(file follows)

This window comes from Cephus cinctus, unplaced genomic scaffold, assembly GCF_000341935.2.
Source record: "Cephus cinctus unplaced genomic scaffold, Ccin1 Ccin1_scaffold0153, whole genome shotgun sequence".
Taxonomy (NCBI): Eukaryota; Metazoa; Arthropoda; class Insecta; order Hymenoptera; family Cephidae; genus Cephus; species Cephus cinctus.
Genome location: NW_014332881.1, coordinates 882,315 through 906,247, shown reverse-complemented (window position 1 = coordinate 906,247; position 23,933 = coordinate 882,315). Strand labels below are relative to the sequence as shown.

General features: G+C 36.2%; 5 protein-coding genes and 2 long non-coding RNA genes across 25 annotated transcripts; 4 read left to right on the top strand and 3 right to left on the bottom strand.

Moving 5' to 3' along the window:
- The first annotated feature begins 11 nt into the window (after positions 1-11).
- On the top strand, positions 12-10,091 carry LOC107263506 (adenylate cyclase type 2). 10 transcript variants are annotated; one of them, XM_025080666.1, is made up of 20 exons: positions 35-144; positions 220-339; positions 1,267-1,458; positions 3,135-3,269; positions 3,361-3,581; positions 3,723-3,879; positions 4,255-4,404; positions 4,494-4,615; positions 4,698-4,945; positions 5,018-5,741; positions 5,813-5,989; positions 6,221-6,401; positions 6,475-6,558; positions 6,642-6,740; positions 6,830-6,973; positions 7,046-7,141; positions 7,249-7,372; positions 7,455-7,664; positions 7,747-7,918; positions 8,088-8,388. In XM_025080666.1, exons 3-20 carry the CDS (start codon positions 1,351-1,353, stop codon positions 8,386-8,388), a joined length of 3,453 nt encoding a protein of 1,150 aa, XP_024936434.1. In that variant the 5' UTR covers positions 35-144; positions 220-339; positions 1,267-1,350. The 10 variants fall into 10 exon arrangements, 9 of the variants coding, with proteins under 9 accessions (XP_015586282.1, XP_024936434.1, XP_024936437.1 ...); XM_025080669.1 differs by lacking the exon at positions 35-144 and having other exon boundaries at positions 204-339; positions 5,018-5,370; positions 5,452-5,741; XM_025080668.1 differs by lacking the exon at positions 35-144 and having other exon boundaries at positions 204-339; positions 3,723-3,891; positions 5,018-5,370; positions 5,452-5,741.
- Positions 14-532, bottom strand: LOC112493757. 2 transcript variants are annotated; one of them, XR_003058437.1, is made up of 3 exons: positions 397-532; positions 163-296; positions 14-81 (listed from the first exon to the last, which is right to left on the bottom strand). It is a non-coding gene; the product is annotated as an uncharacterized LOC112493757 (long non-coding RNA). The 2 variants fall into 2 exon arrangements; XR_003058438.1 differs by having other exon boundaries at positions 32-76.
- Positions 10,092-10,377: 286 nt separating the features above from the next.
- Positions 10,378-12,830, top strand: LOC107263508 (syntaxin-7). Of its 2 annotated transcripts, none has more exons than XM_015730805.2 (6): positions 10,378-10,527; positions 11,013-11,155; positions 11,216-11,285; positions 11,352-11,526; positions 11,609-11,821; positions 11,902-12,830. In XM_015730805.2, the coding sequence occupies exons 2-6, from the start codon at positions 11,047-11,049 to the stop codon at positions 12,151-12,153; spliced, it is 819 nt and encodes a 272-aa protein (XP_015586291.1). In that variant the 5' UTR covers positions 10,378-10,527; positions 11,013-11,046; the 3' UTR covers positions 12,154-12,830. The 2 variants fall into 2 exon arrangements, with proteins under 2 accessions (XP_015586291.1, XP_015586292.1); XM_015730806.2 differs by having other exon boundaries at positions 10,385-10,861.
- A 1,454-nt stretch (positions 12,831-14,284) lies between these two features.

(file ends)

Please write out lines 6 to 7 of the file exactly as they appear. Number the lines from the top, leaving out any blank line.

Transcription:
Moving 5' to 3' along the window:
- The first annotated feature begins 11 nt into the window (after positions 1-11).